Iceland Loses Its Banks, Finds Its Wealth

Discussion in 'Media' started by hvactec, Nov 3, 2011.

  1. hvactec

    hvactec VIP Member

    Jan 17, 2010
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    The most important question about Iceland these days (after “How come Iceland is green and Greenland is icy?”) is what we can learn from its economic recovery. In 2008, the tiny island nation in the North Atlantic became a byword for both boom-time excess and recessionary disaster. After inflating its financial service sector with a pile of foreign-currency debt and risky combinations of short-term debt instruments with long-term loans, Iceland, which is not a member of the European Union, endured one of the most unpleasant recessions in recent memory.

    The country’s three largest banks, whose total assets were 11 times larger than Iceland’s GDP, proved too big to fail and then too big to rescue, bankrupting the central bank that took them over and leaving foreign creditors empty-handed. Inflation in the import-heavy economy reached 18 percent, while the stock market plunged by 90 percent. Between 2007 and 2009, according to the World Bank, GDP dropped by 40 percent. The Icelandic króna turned into a pariah currency, and even the country’s durable fishing and aluminum businesses were crippled by heavy leverage.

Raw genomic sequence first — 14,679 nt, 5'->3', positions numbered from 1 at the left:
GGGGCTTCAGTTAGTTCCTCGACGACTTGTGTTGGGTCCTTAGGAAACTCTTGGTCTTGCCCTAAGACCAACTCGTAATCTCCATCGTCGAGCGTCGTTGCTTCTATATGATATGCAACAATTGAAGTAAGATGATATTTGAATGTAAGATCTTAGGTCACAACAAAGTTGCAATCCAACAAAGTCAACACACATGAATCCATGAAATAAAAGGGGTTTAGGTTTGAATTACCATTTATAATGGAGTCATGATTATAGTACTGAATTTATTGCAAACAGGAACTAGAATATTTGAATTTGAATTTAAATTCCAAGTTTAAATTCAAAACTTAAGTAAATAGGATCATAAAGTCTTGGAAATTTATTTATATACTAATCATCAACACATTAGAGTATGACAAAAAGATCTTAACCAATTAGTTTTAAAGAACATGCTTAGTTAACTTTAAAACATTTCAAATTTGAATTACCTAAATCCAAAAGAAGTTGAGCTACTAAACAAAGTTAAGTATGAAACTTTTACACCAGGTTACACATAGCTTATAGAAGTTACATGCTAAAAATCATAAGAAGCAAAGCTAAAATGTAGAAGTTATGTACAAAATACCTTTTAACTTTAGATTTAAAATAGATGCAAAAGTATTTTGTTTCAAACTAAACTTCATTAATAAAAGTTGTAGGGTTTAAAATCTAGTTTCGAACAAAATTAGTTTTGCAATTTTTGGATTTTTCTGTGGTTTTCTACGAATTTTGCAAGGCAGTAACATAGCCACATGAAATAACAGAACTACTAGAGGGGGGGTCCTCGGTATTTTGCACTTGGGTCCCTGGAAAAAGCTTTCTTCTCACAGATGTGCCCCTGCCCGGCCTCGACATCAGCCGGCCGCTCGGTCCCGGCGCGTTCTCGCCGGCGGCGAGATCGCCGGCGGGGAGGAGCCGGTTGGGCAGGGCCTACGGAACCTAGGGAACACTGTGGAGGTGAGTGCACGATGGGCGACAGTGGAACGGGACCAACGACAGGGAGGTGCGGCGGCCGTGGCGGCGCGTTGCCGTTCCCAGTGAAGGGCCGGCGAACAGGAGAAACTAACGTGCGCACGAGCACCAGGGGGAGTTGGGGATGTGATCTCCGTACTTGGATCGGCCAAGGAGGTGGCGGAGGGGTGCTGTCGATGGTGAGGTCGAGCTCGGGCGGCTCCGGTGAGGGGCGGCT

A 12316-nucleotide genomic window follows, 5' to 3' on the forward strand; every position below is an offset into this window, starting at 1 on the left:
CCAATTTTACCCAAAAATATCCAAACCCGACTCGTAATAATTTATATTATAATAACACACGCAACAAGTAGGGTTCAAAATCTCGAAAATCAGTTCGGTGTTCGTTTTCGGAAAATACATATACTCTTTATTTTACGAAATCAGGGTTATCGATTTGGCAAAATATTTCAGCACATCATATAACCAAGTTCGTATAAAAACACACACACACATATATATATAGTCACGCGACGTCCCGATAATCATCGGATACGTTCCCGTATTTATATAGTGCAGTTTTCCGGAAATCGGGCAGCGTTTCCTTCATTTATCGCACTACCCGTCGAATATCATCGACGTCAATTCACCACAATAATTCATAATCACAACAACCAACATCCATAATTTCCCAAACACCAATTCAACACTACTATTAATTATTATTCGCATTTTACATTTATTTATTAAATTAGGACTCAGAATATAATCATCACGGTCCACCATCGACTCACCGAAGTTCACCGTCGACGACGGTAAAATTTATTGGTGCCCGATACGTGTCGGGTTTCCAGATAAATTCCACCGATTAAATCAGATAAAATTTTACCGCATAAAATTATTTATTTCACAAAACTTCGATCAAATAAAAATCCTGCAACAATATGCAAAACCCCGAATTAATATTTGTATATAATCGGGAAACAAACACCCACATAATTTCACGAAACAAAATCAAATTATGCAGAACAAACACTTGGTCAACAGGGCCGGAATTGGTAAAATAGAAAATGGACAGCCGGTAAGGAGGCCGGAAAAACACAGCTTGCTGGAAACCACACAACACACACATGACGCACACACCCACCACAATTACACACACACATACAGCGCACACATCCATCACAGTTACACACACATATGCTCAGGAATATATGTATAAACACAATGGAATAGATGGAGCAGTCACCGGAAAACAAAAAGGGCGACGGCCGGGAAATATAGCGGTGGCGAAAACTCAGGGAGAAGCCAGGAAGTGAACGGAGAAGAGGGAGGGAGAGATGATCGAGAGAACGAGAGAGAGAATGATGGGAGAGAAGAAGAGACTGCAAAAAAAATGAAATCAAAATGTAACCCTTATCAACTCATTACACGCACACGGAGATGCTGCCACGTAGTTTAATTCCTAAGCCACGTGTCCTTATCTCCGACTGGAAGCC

A collapse of this size needs a villain, and it will surprise nobody to learn that libertarians, who exert an iron grip on political and economic practice throughout the world, took the blame. In a 2008 story for Fortune, Peter Gumble blamed deregulation and putatively free market reforms for destroying the banking system. New York Times economic poetaster Paul Krugman said the small nation had been “hijacked by a combination of free-market ideology and crony capitalism.” Huffington Post columnist Iris Erlingsdottir blamed the late Milton Friedman (who had once praised 10th-century Iceland’s approach to government) for failing to “take into account the predictably irrational character of human nature,” and concluded, “It is time for the grownups to take over again.”

    As always, we had to look to the legendary Icelandic songstress Björk for real wisdom. In a London Times essay blasting the country’s ruling conservatives, Björk lamented the way the boom/bust cycle had wiped out small entrepreneurs as big money pursued an oversupply of aluminum smelters—which was not an excrescence of the free market but a product of public industrial policy. Former Reykjavik mayor and Prime Minister Davíð Oddsson did indeed pepper his tenure as head of Iceland’s central bank with free market rhetoric. But that’s about as far as it went. In their new study of the crisis, Deep Freeze: Iceland’s Economic Collapse, economists Philipp Bagus and David Howden illustrate how thoroughly Iceland’s financial boom combined a Scandinavian nanny state—which consumes 41.1 percent of GDP and features unemployment insurance that provides three years of benefits—with the worst practices of boom-happy central bankers and government agencies everywhere.

    READ MORE Iceland Loses Its Banks, Finds Its Wealth - Reason Magazine
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